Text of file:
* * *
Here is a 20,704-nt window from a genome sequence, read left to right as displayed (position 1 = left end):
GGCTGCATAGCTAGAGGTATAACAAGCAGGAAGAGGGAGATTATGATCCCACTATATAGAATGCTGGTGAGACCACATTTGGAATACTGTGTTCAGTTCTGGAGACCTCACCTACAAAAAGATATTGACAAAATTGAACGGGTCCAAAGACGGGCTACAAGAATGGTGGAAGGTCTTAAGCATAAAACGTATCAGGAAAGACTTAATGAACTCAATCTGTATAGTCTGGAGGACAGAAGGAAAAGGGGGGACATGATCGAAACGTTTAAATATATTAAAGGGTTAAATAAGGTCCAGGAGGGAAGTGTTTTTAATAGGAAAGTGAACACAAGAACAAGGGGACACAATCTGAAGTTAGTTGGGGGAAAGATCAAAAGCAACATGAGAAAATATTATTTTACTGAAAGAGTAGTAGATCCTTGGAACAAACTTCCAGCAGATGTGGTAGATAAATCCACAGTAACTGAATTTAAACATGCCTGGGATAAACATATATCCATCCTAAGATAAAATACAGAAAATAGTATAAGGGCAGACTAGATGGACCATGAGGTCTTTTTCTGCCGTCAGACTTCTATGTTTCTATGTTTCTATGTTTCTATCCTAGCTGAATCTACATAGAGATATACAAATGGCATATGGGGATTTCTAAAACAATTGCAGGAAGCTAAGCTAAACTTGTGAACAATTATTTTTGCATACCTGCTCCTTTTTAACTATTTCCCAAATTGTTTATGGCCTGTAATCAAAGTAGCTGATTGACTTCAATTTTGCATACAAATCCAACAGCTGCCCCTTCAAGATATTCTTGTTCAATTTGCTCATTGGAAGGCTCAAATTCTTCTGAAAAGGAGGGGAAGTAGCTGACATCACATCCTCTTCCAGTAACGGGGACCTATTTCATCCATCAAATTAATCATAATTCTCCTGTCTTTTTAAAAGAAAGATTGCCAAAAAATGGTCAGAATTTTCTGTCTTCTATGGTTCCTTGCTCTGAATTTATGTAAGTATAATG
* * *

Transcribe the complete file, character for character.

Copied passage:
Here is a 20,704-nt window from a genome sequence, read left to right as displayed (position 1 = left end):
GGCTGCATAGCTAGAGGTATAACAAGCAGGAAGAGGGAGATTATGATCCCACTATATAGAATGCTGGTGAGACCACATTTGGAATACTGTGTTCAGTTCTGGAGACCTCACCTACAAAAAGATATTGACAAAATTGAACGGGTCCAAAGACGGGCTACAAGAATGGTGGAAGGTCTTAAGCATAAAACGTATCAGGAAAGACTTAATGAACTCAATCTGTATAGTCTGGAGGACAGAAGGAAAAGGGGGGACATGATCGAAACGTTTAAATATATTAAAGGGTTAAATAAGGTCCAGGAGGGAAGTGTTTTTAATAGGAAAGTGAACACAAGAACAAGGGGACACAATCTGAAGTTAGTTGGGGGAAAGATCAAAAGCAACATGAGAAAATATTATTTTACTGAAAGAGTAGTAGATCCTTGGAACAAACTTCCAGCAGATGTGGTAGATAAATCCACAGTAACTGAATTTAAACATGCCTGGGATAAACATATATCCATCCTAAGATAAAATACAGAAAATAGTATAAGGGCAGACTAGATGGACCATGAGGTCTTTTTCTGCCGTCAGACTTCTATGTTTCTATGTTTCTATGTTTCTATCCTAGCTGAATCTACATAGAGATATACAAATGGCATATGGGGATTTCTAAAACAATTGCAGGAAGCTAAGCTAAACTTGTGAACAATTATTTTTGCATACCTGCTCCTTTTTAACTATTTCCCAAATTGTTTATGGCCTGTAATCAAAGTAGCTGATTGACTTCAATTTTGCATACAAATCCAACAGCTGCCCCTTCAAGATATTCTTGTTCAATTTGCTCATTGGAAGGCTCAAATTCTTCTGAAAAGGAGGGGAAGTAGCTGACATCACATCCTCTTCCAGTAACGGGGACCTATTTCATCCATCAAATTAATCATAATTCTCCTGTCTTTTTAAAAGAAAGATTGCCAAAAAATGGTCAGAATTTTCTGTCTTCTATGGTTCCTTGCTCTGAATTTATGTAAGTATAATG